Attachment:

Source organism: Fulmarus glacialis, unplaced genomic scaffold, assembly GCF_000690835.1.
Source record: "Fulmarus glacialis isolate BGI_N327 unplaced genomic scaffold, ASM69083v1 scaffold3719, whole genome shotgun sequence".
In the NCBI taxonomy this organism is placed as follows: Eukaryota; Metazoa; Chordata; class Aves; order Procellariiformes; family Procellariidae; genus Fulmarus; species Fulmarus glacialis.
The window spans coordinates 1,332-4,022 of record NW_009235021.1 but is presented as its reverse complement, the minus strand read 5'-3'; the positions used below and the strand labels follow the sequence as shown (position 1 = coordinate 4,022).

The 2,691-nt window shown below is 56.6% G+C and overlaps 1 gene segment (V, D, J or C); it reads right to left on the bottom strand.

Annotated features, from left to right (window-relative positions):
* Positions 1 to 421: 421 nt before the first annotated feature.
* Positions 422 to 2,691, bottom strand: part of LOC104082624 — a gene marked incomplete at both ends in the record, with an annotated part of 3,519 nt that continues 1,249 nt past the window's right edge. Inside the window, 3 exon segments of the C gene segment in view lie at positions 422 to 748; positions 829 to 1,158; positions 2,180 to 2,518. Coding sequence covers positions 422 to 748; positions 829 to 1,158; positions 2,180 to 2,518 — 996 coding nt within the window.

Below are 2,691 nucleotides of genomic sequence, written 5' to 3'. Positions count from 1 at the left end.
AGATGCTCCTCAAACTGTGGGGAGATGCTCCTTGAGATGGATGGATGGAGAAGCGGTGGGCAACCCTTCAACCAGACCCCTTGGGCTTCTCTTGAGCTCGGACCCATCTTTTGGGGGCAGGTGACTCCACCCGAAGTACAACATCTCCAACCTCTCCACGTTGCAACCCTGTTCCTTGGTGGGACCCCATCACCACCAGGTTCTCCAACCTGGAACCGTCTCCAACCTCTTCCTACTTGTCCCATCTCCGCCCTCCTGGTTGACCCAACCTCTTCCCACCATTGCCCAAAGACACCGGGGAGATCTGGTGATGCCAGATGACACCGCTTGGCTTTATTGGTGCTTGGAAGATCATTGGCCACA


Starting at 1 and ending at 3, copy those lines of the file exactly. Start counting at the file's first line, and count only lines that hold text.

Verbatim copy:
Source organism: Fulmarus glacialis, unplaced genomic scaffold, assembly GCF_000690835.1.
Source record: "Fulmarus glacialis isolate BGI_N327 unplaced genomic scaffold, ASM69083v1 scaffold3719, whole genome shotgun sequence".
In the NCBI taxonomy this organism is placed as follows: Eukaryota; Metazoa; Chordata; class Aves; order Procellariiformes; family Procellariidae; genus Fulmarus; species Fulmarus glacialis.